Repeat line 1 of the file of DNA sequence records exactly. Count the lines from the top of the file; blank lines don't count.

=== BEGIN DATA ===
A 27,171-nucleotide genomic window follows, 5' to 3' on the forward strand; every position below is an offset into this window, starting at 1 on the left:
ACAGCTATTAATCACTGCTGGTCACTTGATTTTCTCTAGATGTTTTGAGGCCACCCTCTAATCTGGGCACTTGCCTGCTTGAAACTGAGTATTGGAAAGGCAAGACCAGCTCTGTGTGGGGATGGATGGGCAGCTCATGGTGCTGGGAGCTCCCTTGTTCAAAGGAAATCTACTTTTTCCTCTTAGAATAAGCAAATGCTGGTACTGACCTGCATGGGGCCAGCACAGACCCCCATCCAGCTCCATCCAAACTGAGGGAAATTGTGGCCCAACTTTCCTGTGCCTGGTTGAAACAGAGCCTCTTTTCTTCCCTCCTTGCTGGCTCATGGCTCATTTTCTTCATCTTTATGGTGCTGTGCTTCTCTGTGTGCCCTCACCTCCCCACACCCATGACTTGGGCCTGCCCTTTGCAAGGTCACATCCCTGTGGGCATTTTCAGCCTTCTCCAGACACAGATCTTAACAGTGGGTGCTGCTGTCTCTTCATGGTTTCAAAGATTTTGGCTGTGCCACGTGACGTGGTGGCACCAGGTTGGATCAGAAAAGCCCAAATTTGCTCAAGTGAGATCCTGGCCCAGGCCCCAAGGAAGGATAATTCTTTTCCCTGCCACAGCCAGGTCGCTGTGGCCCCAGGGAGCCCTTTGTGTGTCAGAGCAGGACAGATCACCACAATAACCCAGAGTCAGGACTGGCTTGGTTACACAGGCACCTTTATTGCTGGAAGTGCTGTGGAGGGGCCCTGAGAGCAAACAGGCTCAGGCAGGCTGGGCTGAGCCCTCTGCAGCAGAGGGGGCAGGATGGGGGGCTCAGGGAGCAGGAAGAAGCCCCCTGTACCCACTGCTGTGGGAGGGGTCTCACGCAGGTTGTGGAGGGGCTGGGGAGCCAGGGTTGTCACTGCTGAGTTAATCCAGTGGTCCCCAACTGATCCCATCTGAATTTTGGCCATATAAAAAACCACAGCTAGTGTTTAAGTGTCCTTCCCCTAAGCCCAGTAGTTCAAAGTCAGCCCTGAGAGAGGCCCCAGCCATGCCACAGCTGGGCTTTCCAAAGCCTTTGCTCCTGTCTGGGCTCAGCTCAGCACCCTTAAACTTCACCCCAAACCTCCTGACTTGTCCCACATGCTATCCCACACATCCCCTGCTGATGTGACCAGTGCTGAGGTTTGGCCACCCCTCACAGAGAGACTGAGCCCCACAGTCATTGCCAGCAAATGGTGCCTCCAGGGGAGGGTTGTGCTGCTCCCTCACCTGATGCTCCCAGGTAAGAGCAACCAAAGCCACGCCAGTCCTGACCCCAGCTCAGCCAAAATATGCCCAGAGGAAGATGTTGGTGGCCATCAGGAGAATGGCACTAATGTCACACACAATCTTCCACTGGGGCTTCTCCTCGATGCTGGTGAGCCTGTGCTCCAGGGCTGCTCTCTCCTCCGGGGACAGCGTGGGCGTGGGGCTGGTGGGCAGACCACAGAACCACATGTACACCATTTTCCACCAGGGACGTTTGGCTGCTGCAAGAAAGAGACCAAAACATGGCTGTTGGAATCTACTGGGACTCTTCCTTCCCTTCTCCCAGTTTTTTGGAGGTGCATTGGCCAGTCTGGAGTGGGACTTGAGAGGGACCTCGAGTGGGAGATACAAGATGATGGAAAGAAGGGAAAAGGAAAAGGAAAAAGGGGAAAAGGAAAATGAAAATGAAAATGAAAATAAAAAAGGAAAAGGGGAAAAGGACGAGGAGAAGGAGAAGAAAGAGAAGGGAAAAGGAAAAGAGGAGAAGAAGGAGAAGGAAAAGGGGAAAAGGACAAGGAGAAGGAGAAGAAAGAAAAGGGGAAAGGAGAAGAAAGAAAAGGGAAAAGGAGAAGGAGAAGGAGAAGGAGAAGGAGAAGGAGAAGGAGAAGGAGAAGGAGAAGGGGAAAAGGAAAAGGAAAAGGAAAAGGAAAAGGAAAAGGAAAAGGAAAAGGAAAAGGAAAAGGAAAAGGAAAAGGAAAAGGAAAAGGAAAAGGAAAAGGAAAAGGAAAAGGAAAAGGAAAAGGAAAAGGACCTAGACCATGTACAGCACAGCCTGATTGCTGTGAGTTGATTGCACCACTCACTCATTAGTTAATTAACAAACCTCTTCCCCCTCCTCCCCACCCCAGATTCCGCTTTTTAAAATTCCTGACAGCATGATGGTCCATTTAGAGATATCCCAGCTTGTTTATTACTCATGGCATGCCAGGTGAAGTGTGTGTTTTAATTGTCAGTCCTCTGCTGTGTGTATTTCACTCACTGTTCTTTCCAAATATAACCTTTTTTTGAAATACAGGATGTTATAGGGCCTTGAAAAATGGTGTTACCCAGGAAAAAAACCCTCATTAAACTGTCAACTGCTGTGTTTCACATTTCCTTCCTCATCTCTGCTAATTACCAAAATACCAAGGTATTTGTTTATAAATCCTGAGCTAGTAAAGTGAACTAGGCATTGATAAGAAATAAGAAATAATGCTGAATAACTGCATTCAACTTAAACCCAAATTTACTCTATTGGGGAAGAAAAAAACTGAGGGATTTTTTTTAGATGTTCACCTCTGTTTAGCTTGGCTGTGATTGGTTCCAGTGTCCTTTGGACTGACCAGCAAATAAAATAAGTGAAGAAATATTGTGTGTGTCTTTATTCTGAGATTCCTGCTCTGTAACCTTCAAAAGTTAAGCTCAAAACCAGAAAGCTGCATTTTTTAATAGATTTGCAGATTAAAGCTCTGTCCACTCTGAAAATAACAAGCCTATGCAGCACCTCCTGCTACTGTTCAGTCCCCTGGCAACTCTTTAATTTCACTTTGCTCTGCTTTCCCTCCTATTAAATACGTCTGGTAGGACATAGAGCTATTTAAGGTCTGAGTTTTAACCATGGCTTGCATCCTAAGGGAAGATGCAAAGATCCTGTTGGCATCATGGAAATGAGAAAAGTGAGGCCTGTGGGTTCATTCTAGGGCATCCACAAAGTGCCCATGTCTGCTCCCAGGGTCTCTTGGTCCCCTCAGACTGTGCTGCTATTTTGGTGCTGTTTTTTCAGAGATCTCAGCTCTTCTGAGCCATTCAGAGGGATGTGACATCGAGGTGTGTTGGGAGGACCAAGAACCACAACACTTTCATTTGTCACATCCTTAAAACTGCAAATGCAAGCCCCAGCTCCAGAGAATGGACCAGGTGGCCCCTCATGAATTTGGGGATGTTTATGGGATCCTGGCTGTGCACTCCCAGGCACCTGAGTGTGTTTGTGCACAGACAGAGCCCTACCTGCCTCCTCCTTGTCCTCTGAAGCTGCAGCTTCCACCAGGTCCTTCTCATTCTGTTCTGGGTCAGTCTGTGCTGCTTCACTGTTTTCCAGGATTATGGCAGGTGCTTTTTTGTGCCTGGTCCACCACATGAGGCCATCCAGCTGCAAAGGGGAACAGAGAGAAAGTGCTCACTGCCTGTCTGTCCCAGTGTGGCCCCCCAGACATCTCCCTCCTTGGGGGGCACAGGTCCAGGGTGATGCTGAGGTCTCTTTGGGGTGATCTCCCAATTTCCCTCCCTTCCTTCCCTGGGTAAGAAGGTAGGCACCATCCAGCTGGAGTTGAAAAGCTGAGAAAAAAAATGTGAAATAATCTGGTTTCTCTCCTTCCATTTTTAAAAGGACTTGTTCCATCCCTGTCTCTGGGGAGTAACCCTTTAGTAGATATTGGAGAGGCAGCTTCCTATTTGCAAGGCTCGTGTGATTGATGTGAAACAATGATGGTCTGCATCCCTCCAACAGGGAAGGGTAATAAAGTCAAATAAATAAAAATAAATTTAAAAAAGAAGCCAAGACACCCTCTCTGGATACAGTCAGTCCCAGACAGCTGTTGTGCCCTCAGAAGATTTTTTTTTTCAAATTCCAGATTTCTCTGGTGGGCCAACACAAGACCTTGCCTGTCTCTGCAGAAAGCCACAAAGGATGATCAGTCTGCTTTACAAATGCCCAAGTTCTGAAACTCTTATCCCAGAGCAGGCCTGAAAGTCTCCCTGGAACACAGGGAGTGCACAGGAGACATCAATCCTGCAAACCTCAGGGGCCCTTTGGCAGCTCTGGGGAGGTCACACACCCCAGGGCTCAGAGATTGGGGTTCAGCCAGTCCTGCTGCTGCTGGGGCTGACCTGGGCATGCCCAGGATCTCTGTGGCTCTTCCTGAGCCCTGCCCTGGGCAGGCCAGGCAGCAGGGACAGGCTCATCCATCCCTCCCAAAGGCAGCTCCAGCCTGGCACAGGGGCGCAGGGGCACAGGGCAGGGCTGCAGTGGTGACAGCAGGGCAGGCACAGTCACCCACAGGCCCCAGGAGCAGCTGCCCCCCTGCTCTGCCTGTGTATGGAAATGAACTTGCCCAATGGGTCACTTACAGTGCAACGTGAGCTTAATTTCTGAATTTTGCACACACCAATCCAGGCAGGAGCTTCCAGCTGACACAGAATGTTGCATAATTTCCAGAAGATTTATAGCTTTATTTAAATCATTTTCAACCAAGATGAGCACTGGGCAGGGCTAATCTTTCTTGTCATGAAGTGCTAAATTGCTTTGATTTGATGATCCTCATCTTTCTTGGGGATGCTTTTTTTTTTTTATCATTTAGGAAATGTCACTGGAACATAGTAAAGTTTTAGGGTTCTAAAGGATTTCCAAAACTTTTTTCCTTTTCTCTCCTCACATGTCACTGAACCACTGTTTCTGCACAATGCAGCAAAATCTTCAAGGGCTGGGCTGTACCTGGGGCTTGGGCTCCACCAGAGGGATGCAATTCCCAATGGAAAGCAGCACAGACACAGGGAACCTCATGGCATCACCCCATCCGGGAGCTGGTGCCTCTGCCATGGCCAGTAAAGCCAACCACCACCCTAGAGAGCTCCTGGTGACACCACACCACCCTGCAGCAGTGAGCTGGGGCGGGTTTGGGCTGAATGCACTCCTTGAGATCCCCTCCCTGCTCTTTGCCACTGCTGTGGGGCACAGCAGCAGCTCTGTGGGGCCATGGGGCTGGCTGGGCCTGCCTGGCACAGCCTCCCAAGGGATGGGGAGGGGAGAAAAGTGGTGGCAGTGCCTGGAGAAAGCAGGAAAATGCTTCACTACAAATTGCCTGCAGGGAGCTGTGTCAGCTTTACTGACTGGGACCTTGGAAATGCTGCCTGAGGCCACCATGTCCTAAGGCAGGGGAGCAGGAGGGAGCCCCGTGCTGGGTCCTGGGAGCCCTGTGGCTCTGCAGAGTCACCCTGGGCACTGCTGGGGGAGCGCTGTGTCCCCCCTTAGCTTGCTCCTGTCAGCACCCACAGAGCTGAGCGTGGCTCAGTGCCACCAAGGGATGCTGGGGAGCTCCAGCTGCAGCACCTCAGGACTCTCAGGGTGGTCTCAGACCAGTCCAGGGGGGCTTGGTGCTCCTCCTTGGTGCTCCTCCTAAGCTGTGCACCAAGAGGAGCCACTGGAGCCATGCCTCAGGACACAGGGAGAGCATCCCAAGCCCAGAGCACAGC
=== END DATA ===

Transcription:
A 27,171-nucleotide genomic window follows, 5' to 3' on the forward strand; every position below is an offset into this window, starting at 1 on the left: